Tuesday, September 11, 2012
September 11, Still
This piece first appeared on this blog on 10 September 2006, and was reposted one year ago today. This is its third appearance on the blog. At this year's memorial, the eleventh anniversary of the attacks, there was talk of beginning to move on from our shock at this event. Meanwhile, drone attacks continue to kill people who cannot be verified as military or civilian targets in Pakistan, and President Obama has claimed unchecked discretion to target and destroy human beings at will, to a degree war criminals George W. Bush and Richard Cheney did not dare. Perhaps this is moving on. But moving on into what?
It is still September 11.
On a walk with her Zen Master, a woman was moved to ask, "Why is there so much evil in the world?"
Without missing a beat, her teacher said: "Because of you."
Earlier today, something very terrible took place in our republic. It had never happened here before, but it had been happening and has been happening ever since, around the world. The rage and violence penetrated our defenses and brought down our illusion of safety from the madness. No longer could anyone feel like they weren't involved.
This sense of security reminds me of the wall that once surrounded a prince named Siddhartha. He grew up and lived in a huge palace compound, a remote fortress within a land that knew much suffering and injustice. When this prince was born, there had been a prophecy suggesting the boy might become a spiritual seeker instead of a king. Papa wanted none of that and kept his son a virtual prisoner of luxury and wealth, for fear that seeing what life was like outside the palace would change his son's consciousness and drive him to religious life.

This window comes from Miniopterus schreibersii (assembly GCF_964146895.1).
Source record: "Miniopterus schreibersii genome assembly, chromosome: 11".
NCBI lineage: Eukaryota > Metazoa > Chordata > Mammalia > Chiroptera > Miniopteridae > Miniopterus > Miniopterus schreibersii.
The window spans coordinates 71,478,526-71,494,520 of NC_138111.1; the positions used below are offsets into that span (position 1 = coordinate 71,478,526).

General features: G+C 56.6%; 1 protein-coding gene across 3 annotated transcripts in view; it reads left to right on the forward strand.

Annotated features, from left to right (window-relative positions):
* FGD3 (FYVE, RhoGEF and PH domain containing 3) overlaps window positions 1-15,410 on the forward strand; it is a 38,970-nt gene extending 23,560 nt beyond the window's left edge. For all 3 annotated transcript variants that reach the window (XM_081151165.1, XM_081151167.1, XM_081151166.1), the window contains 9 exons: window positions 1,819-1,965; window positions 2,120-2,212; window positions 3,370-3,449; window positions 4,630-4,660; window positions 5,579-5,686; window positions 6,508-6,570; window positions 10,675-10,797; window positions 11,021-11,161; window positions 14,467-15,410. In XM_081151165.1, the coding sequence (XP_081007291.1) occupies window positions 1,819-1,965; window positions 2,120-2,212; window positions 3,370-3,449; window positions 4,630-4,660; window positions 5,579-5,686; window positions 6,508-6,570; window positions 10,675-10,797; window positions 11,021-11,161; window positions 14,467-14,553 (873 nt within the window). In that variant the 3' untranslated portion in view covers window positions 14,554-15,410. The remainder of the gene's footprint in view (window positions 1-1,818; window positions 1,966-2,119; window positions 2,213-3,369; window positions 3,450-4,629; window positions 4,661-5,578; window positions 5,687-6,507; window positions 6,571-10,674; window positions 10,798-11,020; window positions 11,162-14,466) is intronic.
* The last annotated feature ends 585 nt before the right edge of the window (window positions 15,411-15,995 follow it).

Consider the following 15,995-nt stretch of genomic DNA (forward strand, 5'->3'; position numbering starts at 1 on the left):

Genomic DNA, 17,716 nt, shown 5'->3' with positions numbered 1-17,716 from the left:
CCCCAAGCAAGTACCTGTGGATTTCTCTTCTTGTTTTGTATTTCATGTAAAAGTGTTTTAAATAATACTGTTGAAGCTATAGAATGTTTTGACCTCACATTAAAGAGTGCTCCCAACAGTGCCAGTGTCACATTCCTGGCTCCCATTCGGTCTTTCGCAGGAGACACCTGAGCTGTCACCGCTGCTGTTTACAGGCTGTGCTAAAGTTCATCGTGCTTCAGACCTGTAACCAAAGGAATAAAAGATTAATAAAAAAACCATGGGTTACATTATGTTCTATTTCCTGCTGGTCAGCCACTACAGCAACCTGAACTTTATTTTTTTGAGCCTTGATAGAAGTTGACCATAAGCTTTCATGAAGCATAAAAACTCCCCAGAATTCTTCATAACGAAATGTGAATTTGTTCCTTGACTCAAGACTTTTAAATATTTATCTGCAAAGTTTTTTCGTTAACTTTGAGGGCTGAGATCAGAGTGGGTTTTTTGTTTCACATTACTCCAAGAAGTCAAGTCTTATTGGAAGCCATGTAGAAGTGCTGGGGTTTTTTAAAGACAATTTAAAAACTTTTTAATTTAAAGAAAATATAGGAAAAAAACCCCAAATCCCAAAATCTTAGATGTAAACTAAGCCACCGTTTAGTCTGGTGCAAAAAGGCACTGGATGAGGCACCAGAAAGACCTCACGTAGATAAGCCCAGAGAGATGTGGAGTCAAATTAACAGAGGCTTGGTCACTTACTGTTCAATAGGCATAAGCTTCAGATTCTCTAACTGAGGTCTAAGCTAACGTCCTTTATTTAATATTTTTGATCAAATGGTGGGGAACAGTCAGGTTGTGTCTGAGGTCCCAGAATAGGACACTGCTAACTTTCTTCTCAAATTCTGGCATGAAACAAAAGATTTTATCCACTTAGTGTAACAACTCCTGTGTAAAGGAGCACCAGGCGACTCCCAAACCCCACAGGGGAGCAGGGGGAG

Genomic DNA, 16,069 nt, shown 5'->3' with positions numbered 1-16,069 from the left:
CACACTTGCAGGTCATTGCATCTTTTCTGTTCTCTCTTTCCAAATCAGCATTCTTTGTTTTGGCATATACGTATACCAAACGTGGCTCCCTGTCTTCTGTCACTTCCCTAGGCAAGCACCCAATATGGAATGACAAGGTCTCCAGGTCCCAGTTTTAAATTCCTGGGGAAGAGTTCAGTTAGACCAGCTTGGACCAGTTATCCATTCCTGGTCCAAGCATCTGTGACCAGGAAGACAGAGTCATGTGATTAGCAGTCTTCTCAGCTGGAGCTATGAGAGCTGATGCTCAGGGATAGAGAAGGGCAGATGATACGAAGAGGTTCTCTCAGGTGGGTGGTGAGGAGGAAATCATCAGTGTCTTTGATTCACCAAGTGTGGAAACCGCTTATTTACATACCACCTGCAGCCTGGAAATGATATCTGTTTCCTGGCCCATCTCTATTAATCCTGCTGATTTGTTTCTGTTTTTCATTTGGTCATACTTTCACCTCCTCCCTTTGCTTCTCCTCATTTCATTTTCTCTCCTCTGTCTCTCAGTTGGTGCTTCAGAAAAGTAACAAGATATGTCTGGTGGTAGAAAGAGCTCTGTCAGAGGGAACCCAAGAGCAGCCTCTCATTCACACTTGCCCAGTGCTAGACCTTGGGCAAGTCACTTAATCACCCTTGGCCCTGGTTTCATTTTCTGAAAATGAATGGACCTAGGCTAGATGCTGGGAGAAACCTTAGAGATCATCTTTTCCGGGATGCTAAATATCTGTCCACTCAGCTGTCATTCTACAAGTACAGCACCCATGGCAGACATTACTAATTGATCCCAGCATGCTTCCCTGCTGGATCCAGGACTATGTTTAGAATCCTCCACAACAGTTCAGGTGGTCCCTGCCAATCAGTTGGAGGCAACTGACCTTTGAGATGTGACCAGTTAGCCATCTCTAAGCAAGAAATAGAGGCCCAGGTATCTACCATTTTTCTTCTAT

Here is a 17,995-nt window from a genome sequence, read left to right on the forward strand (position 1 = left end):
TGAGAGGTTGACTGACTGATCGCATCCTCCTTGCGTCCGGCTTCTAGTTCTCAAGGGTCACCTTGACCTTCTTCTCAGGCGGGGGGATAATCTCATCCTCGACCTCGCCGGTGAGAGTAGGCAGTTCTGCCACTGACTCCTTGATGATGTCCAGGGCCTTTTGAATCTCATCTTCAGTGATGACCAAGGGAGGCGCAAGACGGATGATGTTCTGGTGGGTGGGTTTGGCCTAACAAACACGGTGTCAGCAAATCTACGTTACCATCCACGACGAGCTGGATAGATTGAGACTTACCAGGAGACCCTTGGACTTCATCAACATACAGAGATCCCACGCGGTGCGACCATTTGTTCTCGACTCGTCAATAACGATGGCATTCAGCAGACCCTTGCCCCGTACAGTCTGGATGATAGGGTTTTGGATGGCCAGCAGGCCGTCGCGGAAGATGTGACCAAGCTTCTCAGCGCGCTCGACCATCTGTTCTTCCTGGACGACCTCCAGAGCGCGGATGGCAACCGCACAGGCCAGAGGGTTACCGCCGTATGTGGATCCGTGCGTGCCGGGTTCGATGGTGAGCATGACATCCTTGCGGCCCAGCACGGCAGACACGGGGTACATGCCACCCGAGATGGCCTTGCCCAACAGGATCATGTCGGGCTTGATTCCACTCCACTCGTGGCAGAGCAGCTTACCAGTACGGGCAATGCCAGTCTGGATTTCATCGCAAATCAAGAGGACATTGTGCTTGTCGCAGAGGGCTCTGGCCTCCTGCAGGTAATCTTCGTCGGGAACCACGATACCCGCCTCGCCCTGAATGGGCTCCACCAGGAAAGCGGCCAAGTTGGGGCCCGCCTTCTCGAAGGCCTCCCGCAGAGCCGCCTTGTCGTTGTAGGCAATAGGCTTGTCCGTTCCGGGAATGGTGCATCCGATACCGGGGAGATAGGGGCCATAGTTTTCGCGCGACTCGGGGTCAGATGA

Indeed, seeing what was beyond the walls hit the prince's mind like a bolt of lightning. When he scaled the walls out of sheer curiosity, he saw a land where rich and poor lived separate existences, where humans languished in desperate conditions, a land of violence, disease, poverty, old age, sickness - and death, the appointment everyone has and no one misses. Death comes no matter how good you are, rich you are, righteous you are, or healthy you are.
The human suffering touched the prince as deeply as anything could: there was no separation, no sense of insulation from human life. Time, he saw, is limited. He was involved. Involved with all of it. All of it.
Getting past the walls and seeing life as it truly is, a prince's mind is transformed by an enormous question. What is this? And the great awakening begins.
This is NOT the story of a person who lived a long time ago and became known as the Buddha. Forget it.
This is our prophecy. Yours and mine. Yep, you and me. It's our story.
Another way to handle our question is to build taller walls, to instill a better sense of security. Walls look like they should do that for us, so we build lots of them. We build gates and fences around our houses, we take our religions literally, and we bask in the cold shade of nationalism. We try to build bigger and bigger walls keeping us uninvolved with the rest of the world - the enemy. We speak of "our way of life," we believe we are right, and we see no need to look critically at our lives or our history - and least of all, our consciousness itself. Oh no. As best we can, we must prevent our consciousness from being changed.